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Portable spectroscopy system for ultra-sensitive, real-time measurement of breath ethane

Patterson, Claire Siobhan (2009) Portable spectroscopy system for ultra-sensitive, real-time measurement of breath ethane. PhD thesis, University of Glasgow.

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Abstract

This thesis describes the development, characterisation and application of a portable spectroscopy system for ultra-sensitive, real-time detection of breath ethane. In healthcare, breath ethane is a widely accepted marker of free radical-induced cell damage and may be used to indicate changes in oxidative stress. The aim was to deliver a compact instrument capable of long-term, on-site use in a clinical environment, while also retaining the high performance previously achieved by lab-based systems at the University of Glasgow. The newly developed instrument has a sensitivity of 70 parts per trillion with a 1 Hz sampling rate. The system incorporates a cryogenicallycooled lead-salt laser and uses a second derivative wavelength modulation detection scheme. A thermally-managed closed-loop refrigeration system has eliminated the need for liquid coolants. The instrument has been field-tested to ensure target performance is sustained in a range of environments, both indoor and outdoor. It has since been used in a number of pilot clinical studies, both off-site and on-site, in which breath ethane was monitored as a marker of oxidative stress. The three main clinical areas investigated were dialysis, radiotherapy and intensive care. In the intensive care study, the instrument was modified to enable automatic breath sampling of inspired and expired gases of ventilated patients. This technique proved highly successful and the instrument then remained at the Southern General hospital, where it continued to be used as part of a wider study into breath ethane in intensive care patients. The use of the new spectroscopy system has enabled ultra-sensitive, rapid analysis of a large number of breath samples. The use of the new instrument, in particular for continual breath monitoring, has enabled the detection of short-lived fluctuations in breath ethane, yielding some interesting findings in a number of pilot clinical studies. Our results suggest that breath ethane may be used as an indicator of dynamic changes in oxidative stress. Further studies will be required to determine if such monitoring is of clinical benefit. Chapter 1 gives a general introduction to spectroscopy and some background to our project. A number of spectroscopic techniques and laser sources are discussed, along with a review of previous work in ethane detection. In chapter 2 some background theory of molecular spectroscopy is given, with a more detailed discussion of the wavelength modulation technique. Chapter 3 describes in detail the development of the portable spectroscopy system. The achieved performance and factors contributing to this performance are discussed in chapter 4. The field test of the instrument is reported on in chapter 5. In chapter 6 the application of the technology to breath analysis and the current challenges in this field are discussed. Example breath ethane measurements for healthy controls are provided. The clinical pilot studies conducted using the new system in areas of dialysis, intensive care and radiotherapy are discussed in chapters 7, 8, and 9 respectively. Chapter 10 contains the thesis summary and conclusions, with suggestions for future work.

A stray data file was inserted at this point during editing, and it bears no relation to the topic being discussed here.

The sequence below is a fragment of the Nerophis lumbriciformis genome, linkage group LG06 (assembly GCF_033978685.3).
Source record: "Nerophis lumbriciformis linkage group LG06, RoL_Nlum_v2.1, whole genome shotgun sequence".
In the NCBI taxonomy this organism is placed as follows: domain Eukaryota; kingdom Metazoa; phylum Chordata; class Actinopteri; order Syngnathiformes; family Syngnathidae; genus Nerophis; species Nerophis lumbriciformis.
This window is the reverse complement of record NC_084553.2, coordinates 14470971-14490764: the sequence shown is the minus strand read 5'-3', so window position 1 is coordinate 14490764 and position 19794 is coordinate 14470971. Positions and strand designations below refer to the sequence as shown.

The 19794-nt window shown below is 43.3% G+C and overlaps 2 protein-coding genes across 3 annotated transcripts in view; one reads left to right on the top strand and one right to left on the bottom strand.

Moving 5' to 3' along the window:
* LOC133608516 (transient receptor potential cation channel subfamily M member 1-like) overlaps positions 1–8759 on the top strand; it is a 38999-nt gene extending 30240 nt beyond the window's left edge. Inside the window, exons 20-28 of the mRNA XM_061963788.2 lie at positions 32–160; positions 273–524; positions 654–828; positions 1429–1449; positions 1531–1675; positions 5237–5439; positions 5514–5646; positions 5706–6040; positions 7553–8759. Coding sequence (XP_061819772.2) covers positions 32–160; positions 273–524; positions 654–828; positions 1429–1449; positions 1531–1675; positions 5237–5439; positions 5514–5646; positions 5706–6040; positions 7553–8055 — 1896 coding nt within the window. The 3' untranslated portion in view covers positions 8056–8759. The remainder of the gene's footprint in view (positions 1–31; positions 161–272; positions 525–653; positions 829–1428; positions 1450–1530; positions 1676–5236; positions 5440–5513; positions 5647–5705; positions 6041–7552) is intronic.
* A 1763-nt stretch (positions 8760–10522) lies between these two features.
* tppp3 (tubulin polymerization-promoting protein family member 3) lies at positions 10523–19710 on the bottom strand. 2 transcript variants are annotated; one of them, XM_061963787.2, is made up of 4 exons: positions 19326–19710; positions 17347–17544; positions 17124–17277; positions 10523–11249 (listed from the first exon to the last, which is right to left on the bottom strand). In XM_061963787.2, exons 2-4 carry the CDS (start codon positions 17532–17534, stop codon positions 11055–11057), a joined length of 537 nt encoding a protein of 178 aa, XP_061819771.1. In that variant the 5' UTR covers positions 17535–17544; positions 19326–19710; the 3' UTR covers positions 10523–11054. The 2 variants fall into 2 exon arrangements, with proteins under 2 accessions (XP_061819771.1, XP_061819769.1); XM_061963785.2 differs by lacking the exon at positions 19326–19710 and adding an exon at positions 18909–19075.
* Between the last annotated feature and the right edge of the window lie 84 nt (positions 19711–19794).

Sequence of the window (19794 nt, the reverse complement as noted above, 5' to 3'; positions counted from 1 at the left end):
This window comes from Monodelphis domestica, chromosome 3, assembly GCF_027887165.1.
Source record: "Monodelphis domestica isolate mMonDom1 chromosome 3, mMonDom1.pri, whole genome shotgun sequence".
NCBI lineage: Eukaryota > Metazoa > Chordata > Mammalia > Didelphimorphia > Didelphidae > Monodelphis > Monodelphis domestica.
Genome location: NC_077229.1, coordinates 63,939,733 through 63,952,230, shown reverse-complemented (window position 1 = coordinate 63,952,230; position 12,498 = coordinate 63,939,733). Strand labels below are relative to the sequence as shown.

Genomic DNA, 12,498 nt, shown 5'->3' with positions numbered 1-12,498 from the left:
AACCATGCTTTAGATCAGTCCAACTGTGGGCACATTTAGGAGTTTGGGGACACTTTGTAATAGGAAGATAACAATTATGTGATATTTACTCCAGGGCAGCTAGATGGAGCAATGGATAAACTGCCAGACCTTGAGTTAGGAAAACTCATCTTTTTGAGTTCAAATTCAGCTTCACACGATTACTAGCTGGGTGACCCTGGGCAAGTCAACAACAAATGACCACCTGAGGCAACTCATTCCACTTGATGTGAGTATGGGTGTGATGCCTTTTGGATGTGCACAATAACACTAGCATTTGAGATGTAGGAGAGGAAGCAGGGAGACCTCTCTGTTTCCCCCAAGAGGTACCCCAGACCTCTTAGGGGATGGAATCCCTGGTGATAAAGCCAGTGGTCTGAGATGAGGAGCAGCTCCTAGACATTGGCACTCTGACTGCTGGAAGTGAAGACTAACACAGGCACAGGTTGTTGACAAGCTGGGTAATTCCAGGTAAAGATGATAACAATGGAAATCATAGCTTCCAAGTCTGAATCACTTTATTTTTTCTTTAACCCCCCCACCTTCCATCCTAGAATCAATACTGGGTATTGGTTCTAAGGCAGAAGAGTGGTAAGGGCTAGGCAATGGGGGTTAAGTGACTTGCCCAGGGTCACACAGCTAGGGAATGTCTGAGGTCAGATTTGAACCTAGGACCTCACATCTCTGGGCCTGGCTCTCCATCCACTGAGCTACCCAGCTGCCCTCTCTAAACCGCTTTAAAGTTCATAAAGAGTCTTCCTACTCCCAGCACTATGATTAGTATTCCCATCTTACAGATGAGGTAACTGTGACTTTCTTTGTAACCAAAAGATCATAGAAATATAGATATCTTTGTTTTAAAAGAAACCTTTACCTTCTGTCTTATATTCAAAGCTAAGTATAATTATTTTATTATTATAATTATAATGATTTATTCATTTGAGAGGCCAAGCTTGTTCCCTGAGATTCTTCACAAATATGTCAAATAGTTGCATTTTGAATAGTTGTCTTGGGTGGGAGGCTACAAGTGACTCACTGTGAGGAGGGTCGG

Item Type: Thesis (PhD)
Qualification Level: Doctoral
Additional Information:
Keywords: laser spectroscopy, ethane, breath analysis
Subjects: Q Science > QC Physics
Q Science > Q Science (General)
Colleges/Schools: College of Science and Engineering > School of Physics and Astronomy
Supervisor's Name: Padgett, Prof. Miles J.
Date of Award: April 2009
Depositing User: Miss Claire S Patterson
Unique ID: glathesis:2009-04-538
Copyright: Copyright of this thesis is held by the author.
Date Deposited: 03 Mar 2009
Last Modified: 10 Dec 2012 13:19
URI: http://theses.gla.ac.uk/id/eprint/538

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